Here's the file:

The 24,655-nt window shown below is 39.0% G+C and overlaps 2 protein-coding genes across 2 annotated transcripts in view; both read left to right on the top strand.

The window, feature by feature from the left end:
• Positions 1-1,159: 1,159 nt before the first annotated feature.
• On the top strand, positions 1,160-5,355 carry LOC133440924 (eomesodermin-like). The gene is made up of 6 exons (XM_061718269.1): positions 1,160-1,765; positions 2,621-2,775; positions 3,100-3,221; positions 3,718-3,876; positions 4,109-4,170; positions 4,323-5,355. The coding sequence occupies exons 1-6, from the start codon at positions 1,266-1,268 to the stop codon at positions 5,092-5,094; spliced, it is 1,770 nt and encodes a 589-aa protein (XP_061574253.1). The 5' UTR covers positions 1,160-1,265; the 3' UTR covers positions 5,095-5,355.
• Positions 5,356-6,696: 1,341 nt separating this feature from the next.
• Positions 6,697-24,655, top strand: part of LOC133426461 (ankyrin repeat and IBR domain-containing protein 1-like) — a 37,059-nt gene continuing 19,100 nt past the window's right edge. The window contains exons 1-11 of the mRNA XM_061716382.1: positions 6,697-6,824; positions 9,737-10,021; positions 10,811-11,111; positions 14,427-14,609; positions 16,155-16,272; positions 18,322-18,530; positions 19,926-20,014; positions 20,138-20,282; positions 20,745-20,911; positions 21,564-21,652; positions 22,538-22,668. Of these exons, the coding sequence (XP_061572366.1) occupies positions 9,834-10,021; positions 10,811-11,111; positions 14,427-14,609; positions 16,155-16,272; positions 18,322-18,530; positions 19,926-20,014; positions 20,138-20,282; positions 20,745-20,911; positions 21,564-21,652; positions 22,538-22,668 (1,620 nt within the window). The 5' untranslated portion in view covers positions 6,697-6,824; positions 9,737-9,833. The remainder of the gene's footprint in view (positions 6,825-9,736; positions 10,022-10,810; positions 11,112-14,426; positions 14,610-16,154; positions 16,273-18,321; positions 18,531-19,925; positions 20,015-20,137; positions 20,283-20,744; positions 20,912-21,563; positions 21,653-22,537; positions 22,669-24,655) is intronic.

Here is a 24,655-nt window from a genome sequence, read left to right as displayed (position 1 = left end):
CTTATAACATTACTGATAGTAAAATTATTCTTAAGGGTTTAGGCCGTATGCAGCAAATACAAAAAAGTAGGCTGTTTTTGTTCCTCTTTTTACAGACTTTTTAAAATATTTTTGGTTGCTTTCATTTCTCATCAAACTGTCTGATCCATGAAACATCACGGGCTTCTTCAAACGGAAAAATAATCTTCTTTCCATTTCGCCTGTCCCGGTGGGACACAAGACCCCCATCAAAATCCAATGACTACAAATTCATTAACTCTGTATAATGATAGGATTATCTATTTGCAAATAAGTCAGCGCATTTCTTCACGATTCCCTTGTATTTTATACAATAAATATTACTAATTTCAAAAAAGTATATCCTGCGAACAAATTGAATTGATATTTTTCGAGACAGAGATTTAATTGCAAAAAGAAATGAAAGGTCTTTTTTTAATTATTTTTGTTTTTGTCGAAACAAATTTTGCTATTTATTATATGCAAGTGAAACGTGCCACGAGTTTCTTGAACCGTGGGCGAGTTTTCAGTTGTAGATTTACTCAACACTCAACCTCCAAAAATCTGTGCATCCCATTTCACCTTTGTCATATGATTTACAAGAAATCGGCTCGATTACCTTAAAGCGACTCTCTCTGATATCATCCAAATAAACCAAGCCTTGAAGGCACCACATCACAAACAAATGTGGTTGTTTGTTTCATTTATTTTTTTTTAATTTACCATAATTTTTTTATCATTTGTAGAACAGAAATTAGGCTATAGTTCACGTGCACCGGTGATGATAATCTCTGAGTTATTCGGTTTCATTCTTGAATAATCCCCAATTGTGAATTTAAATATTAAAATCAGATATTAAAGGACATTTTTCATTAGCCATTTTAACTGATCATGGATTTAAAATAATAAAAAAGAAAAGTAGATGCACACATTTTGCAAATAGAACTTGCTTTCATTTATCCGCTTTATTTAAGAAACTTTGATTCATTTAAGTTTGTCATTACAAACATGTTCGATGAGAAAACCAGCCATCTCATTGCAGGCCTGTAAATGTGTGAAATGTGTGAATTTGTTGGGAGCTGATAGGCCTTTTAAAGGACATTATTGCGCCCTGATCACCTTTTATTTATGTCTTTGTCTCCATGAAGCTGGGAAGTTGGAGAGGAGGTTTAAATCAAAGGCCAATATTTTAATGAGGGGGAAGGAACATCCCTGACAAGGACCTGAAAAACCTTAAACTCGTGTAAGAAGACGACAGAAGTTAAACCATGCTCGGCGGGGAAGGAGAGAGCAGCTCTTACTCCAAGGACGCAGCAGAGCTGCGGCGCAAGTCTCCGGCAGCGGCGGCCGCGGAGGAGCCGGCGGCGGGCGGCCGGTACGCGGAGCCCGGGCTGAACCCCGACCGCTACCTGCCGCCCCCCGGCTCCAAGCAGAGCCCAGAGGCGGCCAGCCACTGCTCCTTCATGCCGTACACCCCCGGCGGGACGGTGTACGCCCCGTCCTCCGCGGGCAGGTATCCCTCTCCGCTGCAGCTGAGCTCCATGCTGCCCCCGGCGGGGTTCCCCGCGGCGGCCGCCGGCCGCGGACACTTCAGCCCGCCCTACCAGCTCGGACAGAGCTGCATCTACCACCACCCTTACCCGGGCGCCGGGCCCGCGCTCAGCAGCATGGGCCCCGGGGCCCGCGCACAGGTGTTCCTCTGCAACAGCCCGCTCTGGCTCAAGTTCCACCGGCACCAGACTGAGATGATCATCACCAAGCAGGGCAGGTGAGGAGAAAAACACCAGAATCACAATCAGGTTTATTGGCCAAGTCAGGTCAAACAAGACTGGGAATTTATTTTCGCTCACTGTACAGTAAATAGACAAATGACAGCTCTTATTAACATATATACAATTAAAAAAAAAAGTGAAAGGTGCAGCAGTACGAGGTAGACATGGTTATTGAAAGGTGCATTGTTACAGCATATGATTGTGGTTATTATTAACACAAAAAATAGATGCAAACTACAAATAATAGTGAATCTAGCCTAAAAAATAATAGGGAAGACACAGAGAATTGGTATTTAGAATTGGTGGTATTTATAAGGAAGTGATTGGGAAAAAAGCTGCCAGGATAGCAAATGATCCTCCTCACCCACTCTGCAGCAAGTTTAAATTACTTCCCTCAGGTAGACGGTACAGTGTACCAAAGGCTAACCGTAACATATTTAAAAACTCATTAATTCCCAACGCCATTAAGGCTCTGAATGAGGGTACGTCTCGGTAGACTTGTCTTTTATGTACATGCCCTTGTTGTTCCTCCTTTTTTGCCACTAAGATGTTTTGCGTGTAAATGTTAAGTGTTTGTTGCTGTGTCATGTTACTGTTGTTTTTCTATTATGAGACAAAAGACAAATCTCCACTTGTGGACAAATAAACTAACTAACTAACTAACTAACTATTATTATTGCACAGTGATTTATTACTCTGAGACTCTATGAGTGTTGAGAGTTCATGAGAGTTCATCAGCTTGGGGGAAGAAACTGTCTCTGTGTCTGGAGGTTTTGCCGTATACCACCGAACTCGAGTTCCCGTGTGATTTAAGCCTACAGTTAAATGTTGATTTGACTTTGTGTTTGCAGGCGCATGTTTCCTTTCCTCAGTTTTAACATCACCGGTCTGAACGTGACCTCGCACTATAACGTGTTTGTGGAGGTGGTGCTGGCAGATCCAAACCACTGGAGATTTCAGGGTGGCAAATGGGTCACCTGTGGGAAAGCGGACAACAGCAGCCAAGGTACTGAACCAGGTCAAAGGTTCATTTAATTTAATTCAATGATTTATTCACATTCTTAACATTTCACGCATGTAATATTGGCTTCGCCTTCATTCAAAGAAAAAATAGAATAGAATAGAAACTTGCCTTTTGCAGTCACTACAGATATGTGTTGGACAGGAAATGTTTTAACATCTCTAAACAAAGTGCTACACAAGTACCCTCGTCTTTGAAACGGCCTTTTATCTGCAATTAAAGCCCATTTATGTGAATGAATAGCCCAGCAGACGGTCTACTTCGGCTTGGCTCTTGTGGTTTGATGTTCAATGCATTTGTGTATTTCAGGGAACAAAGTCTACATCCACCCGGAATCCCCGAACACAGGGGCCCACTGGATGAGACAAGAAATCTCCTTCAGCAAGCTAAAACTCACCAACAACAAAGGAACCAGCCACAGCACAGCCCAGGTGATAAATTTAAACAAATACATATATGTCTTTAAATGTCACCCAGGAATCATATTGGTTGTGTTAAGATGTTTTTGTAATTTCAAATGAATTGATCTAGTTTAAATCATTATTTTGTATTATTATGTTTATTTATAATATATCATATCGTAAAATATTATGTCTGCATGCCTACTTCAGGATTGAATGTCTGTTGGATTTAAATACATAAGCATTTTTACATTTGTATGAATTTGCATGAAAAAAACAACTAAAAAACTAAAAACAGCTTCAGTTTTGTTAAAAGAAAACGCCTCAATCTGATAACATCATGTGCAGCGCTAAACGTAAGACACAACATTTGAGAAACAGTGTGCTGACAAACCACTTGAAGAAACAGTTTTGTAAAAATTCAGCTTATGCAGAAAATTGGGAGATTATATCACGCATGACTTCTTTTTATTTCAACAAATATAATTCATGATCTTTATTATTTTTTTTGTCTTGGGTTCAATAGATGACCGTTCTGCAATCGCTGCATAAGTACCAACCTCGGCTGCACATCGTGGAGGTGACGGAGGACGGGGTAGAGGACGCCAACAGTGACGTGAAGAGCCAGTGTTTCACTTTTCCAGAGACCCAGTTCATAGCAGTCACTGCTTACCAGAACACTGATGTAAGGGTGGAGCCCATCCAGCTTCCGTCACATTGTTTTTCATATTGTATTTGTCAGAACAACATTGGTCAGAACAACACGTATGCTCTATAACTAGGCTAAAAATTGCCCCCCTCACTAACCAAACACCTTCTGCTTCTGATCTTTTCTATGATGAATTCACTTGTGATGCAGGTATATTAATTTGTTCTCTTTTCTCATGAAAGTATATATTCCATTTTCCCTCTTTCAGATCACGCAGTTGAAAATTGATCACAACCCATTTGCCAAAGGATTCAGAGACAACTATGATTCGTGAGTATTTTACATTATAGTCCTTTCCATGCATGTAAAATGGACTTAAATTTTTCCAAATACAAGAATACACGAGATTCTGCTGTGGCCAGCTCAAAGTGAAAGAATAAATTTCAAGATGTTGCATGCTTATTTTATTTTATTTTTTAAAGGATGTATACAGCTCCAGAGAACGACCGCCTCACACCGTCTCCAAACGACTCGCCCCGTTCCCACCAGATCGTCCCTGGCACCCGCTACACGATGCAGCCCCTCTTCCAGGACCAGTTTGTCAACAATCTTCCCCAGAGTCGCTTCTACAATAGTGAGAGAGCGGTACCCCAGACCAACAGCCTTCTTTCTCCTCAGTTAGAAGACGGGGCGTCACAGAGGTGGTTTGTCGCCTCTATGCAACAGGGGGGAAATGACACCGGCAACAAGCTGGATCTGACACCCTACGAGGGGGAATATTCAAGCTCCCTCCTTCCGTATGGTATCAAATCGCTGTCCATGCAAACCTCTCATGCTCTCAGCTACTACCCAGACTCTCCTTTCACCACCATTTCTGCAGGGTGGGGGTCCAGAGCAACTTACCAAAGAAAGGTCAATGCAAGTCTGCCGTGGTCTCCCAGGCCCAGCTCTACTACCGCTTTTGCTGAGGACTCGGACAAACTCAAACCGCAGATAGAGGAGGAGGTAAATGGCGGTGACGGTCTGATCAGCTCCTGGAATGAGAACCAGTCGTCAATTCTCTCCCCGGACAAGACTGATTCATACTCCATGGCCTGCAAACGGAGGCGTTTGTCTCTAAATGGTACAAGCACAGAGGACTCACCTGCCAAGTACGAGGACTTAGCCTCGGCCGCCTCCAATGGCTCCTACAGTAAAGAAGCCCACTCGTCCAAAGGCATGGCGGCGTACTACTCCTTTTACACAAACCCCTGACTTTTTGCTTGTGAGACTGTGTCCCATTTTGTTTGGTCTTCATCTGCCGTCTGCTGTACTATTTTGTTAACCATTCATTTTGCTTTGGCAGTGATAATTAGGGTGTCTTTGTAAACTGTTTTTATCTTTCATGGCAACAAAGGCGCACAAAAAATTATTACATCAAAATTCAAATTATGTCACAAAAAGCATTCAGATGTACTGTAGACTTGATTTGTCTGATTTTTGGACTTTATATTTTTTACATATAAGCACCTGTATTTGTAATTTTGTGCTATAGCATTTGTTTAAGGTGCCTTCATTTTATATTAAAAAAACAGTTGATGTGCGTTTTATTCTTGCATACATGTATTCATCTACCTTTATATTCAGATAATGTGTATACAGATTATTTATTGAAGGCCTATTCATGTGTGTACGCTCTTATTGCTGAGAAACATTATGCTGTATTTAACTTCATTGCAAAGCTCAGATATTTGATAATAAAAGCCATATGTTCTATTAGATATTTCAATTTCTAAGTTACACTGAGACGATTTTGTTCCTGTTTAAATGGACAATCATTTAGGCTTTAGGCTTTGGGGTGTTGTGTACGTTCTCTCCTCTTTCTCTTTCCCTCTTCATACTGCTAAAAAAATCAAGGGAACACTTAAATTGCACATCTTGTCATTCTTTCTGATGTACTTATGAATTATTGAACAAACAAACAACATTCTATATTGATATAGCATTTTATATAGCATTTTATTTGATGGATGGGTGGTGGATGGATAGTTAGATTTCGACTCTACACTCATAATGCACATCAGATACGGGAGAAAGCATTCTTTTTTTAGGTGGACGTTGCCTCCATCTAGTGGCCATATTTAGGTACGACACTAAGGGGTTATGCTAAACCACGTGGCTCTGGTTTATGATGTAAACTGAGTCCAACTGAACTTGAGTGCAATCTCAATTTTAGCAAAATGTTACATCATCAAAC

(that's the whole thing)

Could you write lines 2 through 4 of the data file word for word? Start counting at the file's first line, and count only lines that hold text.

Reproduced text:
The window, feature by feature from the left end:
• Positions 1-1,159: 1,159 nt before the first annotated feature.
• On the top strand, positions 1,160-5,355 carry LOC133440924 (eomesodermin-like). The gene is made up of 6 exons (XM_061718269.1): positions 1,160-1,765; positions 2,621-2,775; positions 3,100-3,221; positions 3,718-3,876; positions 4,109-4,170; positions 4,323-5,355. The coding sequence occupies exons 1-6, from the start codon at positions 1,266-1,268 to the stop codon at positions 5,092-5,094; spliced, it is 1,770 nt and encodes a 589-aa protein (XP_061574253.1). The 5' UTR covers positions 1,160-1,265; the 3' UTR covers positions 5,095-5,355.